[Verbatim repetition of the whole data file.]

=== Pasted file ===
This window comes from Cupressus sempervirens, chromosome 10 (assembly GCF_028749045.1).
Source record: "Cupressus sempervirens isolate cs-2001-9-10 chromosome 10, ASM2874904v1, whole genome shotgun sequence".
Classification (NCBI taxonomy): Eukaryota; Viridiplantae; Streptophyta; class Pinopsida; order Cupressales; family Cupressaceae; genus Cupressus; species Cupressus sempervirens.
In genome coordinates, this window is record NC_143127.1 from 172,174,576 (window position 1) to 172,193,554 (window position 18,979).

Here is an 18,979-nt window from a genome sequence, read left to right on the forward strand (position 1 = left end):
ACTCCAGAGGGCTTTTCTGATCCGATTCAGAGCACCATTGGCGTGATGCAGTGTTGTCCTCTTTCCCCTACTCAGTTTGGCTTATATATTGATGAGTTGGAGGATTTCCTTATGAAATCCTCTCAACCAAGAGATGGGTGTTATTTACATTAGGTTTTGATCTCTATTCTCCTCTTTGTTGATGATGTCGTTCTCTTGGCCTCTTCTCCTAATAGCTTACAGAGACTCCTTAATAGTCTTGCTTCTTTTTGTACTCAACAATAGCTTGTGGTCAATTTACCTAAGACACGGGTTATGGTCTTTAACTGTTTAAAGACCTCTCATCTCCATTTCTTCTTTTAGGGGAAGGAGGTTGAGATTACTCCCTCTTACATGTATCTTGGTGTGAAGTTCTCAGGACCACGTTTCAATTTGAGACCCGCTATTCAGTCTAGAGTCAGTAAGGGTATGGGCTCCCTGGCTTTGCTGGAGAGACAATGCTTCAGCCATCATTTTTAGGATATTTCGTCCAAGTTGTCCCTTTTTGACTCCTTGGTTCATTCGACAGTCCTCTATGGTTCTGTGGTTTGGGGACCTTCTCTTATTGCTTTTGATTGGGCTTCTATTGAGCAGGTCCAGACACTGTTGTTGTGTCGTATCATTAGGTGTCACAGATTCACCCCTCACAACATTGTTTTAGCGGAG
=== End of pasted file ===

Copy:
This window comes from Cupressus sempervirens, chromosome 10 (assembly GCF_028749045.1).
Source record: "Cupressus sempervirens isolate cs-2001-9-10 chromosome 10, ASM2874904v1, whole genome shotgun sequence".
Classification (NCBI taxonomy): Eukaryota; Viridiplantae; Streptophyta; class Pinopsida; order Cupressales; family Cupressaceae; genus Cupressus; species Cupressus sempervirens.
In genome coordinates, this window is record NC_143127.1 from 172,174,576 (window position 1) to 172,193,554 (window position 18,979).

Here is an 18,979-nt window from a genome sequence, read left to right on the forward strand (position 1 = left end):
ACTCCAGAGGGCTTTTCTGATCCGATTCAGAGCACCATTGGCGTGATGCAGTGTTGTCCTCTTTCCCCTACTCAGTTTGGCTTATATATTGATGAGTTGGAGGATTTCCTTATGAAATCCTCTCAACCAAGAGATGGGTGTTATTTACATTAGGTTTTGATCTCTATTCTCCTCTTTGTTGATGATGTCGTTCTCTTGGCCTCTTCTCCTAATAGCTTACAGAGACTCCTTAATAGTCTTGCTTCTTTTTGTACTCAACAATAGCTTGTGGTCAATTTACCTAAGACACGGGTTATGGTCTTTAACTGTTTAAAGACCTCTCATCTCCATTTCTTCTTTTAGGGGAAGGAGGTTGAGATTACTCCCTCTTACATGTATCTTGGTGTGAAGTTCTCAGGACCACGTTTCAATTTGAGACCCGCTATTCAGTCTAGAGTCAGTAAGGGTATGGGCTCCCTGGCTTTGCTGGAGAGACAATGCTTCAGCCATCATTTTTAGGATATTTCGTCCAAGTTGTCCCTTTTTGACTCCTTGGTTCATTCGACAGTCCTCTATGGTTCTGTGGTTTGGGGACCTTCTCTTATTGCTTTTGATTGGGCTTCTATTGAGCAGGTCCAGACACTGTTGTTGTGTCGTATCATTAGGTGTCACAGATTCACCCCTCACAACATTGTTTTAGCGGAG